American freight rail was technologically obsolescent and hamstrung by union rules and government rate regulation. American passenger rail was unprofitable and unreliable.
Freight rail was losing business to trucking firms. Passenger rail was losing out to cars on the new interstate highways and airplanes on long routes.
The past 40 years have seen a laboratory experiment on how to revive railroads. Government has gotten out of freight rail, while passenger rail has become largely a public sector function.
We've had a chance to see which works better and to understand why.
It took a while for the government to get out of the freight rail business. In 1973, Congress created Conrail, which took over the lines of the Penn Central and other Northeast railroads.
Despite rosy projections, Conrail racked up big losses, with the federal government picking up the tab.
Fortunately, the idea of transportation deregulation -- pushed by Ralph Nader as well as market-oriented think tanks -- was picking up steam.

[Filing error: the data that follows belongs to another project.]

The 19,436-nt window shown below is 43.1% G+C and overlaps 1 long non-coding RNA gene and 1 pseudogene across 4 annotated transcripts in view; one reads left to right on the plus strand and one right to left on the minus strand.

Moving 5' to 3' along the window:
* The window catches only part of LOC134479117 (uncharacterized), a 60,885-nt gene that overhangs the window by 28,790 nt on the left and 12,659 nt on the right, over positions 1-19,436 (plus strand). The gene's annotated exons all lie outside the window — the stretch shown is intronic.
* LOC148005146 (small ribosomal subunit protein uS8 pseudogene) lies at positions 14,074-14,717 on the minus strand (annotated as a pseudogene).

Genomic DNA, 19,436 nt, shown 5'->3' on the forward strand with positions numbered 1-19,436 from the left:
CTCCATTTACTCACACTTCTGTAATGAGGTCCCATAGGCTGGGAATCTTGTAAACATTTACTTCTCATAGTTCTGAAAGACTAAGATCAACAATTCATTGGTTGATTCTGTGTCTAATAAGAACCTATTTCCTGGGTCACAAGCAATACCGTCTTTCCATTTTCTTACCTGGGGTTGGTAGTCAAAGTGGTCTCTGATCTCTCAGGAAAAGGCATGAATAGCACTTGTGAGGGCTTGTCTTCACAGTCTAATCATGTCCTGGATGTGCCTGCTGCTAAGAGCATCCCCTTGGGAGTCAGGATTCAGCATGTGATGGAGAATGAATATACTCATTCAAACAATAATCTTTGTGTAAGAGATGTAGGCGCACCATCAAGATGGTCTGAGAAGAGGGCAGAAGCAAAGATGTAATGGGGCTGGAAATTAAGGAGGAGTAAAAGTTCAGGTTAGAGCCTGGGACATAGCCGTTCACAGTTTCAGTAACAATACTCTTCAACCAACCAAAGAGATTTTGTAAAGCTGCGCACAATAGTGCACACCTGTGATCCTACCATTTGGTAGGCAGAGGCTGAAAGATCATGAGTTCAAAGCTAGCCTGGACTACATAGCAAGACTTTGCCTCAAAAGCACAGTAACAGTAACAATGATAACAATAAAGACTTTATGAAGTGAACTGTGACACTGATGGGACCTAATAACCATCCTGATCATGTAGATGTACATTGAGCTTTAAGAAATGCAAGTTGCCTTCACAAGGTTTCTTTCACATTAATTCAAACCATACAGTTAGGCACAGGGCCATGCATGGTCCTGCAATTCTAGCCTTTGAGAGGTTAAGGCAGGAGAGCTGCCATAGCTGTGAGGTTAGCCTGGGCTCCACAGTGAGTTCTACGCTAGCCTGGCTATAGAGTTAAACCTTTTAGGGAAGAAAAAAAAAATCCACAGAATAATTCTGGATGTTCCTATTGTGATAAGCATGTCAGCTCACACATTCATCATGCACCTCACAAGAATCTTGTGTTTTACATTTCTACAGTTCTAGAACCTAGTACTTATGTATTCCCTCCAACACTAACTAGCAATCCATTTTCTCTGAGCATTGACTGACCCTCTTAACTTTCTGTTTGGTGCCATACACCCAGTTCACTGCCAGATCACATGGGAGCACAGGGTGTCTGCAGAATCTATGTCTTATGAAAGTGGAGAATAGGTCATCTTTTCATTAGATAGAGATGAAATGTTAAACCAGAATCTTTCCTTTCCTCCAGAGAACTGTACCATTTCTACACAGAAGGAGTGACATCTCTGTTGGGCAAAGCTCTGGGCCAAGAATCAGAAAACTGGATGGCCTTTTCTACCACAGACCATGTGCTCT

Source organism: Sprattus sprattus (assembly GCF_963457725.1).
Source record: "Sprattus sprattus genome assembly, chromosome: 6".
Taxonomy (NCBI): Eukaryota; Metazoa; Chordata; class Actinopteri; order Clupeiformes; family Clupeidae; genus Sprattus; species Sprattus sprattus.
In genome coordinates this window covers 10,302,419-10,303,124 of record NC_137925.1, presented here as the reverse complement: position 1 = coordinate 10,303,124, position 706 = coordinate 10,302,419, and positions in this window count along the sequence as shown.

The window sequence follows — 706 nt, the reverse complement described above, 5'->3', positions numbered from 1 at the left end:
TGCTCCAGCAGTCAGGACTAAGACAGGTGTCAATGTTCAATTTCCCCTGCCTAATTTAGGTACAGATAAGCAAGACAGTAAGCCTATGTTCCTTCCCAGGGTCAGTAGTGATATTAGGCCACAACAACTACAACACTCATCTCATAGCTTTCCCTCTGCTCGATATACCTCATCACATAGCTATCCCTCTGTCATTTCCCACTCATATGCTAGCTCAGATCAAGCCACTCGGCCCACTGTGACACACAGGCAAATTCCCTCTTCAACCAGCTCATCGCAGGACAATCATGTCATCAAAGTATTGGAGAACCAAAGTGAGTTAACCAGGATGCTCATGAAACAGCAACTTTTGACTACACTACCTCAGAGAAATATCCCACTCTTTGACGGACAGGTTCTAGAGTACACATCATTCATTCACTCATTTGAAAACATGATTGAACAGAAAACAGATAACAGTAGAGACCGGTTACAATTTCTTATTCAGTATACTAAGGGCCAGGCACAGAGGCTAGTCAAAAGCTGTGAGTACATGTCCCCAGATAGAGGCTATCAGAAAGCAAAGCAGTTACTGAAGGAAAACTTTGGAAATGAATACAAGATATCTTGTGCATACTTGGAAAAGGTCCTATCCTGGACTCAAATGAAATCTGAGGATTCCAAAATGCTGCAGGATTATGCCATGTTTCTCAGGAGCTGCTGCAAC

In 1980, Congress passed and Jimmy Carter signed the Staggers Act, ending the rigid rate regulation by the 1887-vintage Interstate Commerce Commission. Conrail began making profits and was sold to private investors in 1987.
The following quarter-century has seen a renaissance of American freight rail. As a March 27 Wall Street Journal story relates, rail companies have been investing in rail yards, refueling stations and new tracks.
They are building new bridges, widening mountain tunnels and "turning their networks into double-lane steel freeways." The Association of American Railroads says it will invest $14 billion this year, up from $6 billion in 2003.
But doesn't this mean higher costs? No, freight rail rates are less than half what they were in the early 1980s. That's because freight rail faces aggressive competition from trucking, which was also deregulated in 1980.
Each mode has its advantages. Freight rail is far cheaper per mile over long hauls. Trucks can deliver goods right up to the door. Train-truck and rail-rail competition has squeezed out huge amounts of cost.
That means cheaper goods and services for consumers. And a bottom line that prompted super-investor Warren Buffett to pay $44 billion to acquire BNSF (formerly Burlington Northern Santa Fe).
Passenger rail, alas, is a different story. It was a big money loser for railroad companies under the old regulatory regime, and they were happy to slough it off to the government-created Amtrak in 1971.
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